TAMPA — The click of high heels quickens in the Ybor City parking garage. Shadowy corners loom, two bodies wide.
The women know what happened here the week before, in the middle of a slow summer day. One carries pepper spray. Another, a knife.
At 3 p.m. on a Wednesday, police say, someone grabbed a 38-year-old woman from behind, put her in a choke hold, pushed into her car. She was punched in the face and brutally attacked.
A lone security guard stood one level below, unaware.
The episode raises the question: In "broad daylight," in patrolled garages, do we feel safer than we should?
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The Palm Avenue garage is a four-level, 1,200-space mammoth, divided into two modules and connected by bridges over Ninth Avenue. On the afternoon the woman was attacked, one security guard patrolled the entire garage, city parking manager Jim Corbett said.
The garage has no security cameras, he said, because having them would require employing someone to sit and watch the monitors.
"It's more cost-effective to have somebody on foot," he said. It takes a security guard about an hour to pace the entire garage.
This protocol applies to the same-sized Centro Ybor garage blocks away: one guard during the day, two at night.
The guard on duty that day gave Corbett a report after the attack. He said he was on the lot's first level when he saw the victim coming toward him down a ramp, clearly shaken. The cashier called 911. The guard calmed her down and took her back to her nearby office.
Nobody has been charged, pending the examination of physical evidence, but a teenager in custody on an unrelated warrant is suspected of the crime.
The attack happened Aug. 19, during one of the most violent weeks in Tampa history, but at a very quiet time in Ybor City. Hillsborough Community College hadn't yet resumed classes. The garage was only 10 percent full.
Now that HCC is back in session, the lot is 75 percent full, Corbett said, adding that the college employs a second security guard to patrol half of the garage. But he said the city has taken no other steps to secure the garages.
If you're wondering whether that mall you frequent uses security surveillance in its parking garage, your best bet may be to just look around. Private mall garages contacted by the St. Petersburg Times declined to say whether their garages use cameras, citing security.
Byron Reid is the director of Total Surveillance Inc. in Tampa, which, among other services, installs security cameras in garages. He installed high-tech equipment in the ones at the new SkyPoint and Element condos in downtown Tampa. But often, he said, the equipment he sees in garages is antiquated. Owners tell him cost is the culprit, he said.
"It's absolutely because of money," he said. "Most people know they need it."
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This year, a woman was raped on a Saturday afternoon at a park in Spokane, Wash., within sight of several families.
In 2006, a mother of two was raped at gunpoint in front of her children in a Marriott Hotel parking garage in Connecticut.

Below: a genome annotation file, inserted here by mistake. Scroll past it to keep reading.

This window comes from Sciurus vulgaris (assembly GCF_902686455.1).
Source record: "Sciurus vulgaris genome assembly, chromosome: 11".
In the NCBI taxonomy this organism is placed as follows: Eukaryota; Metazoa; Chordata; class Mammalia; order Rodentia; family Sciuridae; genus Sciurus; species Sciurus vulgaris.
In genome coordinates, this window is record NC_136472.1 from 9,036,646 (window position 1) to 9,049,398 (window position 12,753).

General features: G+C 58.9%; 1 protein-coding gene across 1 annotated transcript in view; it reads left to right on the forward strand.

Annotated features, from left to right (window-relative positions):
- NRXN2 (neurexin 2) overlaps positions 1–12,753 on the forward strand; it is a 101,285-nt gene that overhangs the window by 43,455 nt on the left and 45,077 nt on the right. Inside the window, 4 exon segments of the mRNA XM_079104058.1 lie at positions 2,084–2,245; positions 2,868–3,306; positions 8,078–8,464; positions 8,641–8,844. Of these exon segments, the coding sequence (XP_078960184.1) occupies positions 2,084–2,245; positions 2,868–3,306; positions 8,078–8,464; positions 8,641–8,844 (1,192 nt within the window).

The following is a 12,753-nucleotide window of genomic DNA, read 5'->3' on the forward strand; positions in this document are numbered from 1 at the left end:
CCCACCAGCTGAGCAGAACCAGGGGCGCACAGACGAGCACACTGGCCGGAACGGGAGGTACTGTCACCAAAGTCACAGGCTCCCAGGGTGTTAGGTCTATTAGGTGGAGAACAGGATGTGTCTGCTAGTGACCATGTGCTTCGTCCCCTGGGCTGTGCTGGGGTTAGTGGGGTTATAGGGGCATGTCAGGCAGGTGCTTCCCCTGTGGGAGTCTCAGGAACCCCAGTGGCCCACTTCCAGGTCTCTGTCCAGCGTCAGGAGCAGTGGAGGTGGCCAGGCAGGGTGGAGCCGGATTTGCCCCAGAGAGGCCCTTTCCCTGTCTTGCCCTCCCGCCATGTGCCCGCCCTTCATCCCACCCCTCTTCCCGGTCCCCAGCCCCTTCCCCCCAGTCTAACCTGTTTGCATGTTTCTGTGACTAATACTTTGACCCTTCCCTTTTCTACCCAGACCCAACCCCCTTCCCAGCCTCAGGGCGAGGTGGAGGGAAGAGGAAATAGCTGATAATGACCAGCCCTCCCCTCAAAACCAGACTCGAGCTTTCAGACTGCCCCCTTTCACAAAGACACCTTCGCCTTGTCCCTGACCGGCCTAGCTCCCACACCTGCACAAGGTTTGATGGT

It's natural to feel a little more comfortable in places where others could potentially come to our rescue, said Tampa police spokeswoman Andrea Davis. Not to say the victim did anything wrong, she said, but we're our first line of defense in protecting ourselves.
Steve Kardian is a 28-year veteran police sergeant and women's self-defense expert. You may have seen him on Inside Edition showing how predators get the best of women in vulnerable situations. His advice:
Rehearse a plan in your mind. Don't wait until you're attacked to figure out what you'd do.
Pay attention. Texting, chatting on a cell phone and other digital distractions will only make you more of a target.
Fight back. This thwarts 90 percent of attacks. Predators are worried about two things, getting caught and getting hurt. They won't want to waste their time on you.
Listen to your intuition.
Ever since she started working at the Police Department, Davis said, she has started looking suspicious people in the eye. It tells them you'll later be able to identify them. Women may feel guilty for assuming someone might be a danger. Get over it, she said.
"If you become the victim of crime, you'll wish you would've been impolite," she said.
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It's easy to blame Ybor City. But violent crime there is down this year from last.
The Aug. 19 attack shocked Ybor residents and storekeepers.
Carrie West, owner of MC Film Festival, said a dozen people or more stopped by to talk about it.
The Ybor City Development Corporation brought in a police captain to brief them, and the neighborhood association has scheduled the police for its next meeting.
But Tony LaColla, president of the Historic Ybor Neighborhood Civic Association, said most of the residents he has spoken to believe it's an isolated incident.
Don Barco, the owner of King Corona Cigars, hopes so.
"I have a daughter," he said.
On a recent weekday afternoon, dozens of women walked into the Palm Avenue garage alone with rituals they hoped would keep them safe.
Katrina McCants, 19, keeps her keys out as a potential weapon and is choosy about sharing elevators. She carries a knife.
Meghan Souza, also 19, carries Mace. She has since the 2008 beating and rape of a teenage girl outside the Bloomingdale Regional Library in Valrico.
Souza went to high school with the teenage suspect. She worked with the victim. Now she goes to Hillsborough Community College, using the garage where the recent attack occurred.
Would that victim have been able to pull out pepper spray?
"It's scary," she said. "There's only so much you can do."
Books tucked under her arm, the petite woman walks up four flights of stairs and down an empty aisle to her car.
No guard is in sight.
Times staff writer Cristina Silva contributed to this report.